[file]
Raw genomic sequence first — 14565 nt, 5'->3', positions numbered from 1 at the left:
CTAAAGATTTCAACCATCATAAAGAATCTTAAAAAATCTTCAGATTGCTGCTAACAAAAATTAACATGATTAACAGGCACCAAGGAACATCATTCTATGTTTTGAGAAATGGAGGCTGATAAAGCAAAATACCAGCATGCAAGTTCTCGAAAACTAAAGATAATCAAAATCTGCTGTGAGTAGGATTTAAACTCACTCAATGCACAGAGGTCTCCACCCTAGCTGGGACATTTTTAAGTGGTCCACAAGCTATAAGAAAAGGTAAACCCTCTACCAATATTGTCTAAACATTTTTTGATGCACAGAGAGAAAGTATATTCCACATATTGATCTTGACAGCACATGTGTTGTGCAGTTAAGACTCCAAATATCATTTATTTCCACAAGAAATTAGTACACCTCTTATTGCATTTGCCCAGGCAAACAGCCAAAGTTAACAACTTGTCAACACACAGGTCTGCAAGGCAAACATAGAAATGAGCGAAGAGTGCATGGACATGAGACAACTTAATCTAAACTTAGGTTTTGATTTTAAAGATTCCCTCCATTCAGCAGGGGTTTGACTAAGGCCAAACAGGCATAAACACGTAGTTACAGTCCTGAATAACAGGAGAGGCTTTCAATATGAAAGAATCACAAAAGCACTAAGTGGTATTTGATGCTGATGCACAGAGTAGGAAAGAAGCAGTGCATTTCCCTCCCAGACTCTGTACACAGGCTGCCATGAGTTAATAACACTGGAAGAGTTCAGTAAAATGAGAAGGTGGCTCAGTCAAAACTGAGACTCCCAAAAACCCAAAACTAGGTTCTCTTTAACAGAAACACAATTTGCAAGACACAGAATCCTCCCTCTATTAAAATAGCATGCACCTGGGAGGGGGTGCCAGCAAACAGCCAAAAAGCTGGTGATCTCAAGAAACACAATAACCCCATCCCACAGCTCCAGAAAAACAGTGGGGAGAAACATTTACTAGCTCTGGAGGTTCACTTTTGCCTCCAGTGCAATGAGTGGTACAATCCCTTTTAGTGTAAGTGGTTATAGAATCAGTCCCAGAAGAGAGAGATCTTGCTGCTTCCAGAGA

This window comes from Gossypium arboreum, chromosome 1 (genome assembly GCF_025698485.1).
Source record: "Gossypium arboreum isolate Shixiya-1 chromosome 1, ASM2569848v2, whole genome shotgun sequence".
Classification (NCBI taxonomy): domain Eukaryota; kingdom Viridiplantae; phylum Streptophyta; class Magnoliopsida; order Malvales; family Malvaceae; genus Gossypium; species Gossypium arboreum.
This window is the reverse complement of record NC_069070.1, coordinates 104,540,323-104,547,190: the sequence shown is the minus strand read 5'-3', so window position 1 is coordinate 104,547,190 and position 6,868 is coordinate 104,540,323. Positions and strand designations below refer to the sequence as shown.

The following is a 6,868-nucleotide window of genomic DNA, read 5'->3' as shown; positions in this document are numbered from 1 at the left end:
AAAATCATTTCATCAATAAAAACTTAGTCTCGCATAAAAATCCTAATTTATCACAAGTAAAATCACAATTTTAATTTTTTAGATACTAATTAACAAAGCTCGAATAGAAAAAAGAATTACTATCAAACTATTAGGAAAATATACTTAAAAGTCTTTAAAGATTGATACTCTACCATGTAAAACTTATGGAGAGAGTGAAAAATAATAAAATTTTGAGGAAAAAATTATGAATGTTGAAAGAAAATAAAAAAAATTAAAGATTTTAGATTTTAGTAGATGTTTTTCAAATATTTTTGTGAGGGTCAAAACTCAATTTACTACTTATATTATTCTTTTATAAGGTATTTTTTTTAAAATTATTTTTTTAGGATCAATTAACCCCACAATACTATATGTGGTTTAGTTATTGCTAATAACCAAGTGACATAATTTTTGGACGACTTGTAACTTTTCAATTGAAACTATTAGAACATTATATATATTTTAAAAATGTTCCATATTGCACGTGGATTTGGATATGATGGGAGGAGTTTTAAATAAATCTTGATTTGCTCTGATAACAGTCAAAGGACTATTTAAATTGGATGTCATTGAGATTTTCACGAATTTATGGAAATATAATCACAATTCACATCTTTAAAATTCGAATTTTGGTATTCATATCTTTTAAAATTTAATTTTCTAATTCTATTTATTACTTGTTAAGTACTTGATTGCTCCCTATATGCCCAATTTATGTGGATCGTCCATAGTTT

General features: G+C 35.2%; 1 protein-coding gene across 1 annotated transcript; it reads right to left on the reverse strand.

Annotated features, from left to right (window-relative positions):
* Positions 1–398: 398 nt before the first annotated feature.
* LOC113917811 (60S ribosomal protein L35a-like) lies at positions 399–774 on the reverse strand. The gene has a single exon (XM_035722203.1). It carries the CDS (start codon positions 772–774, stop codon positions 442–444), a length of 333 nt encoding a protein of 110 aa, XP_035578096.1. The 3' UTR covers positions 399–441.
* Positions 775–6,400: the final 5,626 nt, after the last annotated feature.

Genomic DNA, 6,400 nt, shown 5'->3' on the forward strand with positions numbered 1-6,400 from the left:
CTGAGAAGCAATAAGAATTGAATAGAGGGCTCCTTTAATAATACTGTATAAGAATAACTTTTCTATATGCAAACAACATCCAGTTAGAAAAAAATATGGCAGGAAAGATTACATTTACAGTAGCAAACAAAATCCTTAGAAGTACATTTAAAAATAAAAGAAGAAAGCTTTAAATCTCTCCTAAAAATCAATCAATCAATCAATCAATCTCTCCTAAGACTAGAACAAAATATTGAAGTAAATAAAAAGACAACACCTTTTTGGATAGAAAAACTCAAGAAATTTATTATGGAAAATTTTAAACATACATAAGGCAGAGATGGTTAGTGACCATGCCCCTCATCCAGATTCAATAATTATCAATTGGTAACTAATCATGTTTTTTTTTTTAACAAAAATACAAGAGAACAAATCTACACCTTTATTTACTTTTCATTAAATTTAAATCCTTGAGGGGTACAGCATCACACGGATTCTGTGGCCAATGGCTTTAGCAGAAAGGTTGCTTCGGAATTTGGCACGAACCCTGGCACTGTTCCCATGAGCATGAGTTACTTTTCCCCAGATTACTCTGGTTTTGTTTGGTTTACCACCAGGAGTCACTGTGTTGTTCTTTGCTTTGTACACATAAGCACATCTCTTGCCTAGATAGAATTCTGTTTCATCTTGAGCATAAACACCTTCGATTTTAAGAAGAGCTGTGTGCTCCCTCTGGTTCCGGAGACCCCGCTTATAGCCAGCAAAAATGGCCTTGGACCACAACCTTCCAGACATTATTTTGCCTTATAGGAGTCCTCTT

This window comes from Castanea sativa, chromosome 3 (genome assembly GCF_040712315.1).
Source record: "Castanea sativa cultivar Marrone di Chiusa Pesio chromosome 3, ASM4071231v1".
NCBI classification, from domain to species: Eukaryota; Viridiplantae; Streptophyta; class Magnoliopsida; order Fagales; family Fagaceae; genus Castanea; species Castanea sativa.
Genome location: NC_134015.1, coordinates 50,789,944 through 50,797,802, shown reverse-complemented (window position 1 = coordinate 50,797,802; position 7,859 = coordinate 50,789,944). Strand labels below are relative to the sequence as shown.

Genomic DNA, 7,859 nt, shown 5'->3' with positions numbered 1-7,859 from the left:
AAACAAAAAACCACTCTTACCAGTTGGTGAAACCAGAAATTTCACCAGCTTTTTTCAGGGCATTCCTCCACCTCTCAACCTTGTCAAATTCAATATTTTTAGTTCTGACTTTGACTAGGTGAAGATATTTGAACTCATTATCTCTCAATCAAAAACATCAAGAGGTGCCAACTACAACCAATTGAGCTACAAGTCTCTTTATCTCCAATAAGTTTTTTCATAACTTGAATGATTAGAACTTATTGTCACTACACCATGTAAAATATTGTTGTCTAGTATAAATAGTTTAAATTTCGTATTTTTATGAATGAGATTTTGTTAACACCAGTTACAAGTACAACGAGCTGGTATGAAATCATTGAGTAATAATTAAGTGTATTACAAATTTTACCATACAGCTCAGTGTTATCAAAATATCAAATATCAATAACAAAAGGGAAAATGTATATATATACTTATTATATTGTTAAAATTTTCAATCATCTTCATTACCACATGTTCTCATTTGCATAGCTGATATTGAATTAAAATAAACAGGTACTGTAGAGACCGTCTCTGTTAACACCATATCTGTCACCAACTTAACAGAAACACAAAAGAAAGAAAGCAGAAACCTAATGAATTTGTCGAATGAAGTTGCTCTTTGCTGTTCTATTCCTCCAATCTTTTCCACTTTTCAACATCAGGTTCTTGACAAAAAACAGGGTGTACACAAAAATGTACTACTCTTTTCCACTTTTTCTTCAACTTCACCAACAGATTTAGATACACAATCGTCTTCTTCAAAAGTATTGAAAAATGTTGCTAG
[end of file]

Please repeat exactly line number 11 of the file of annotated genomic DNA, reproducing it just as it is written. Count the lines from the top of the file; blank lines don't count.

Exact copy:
* Positions 1–398: 398 nt before the first annotated feature.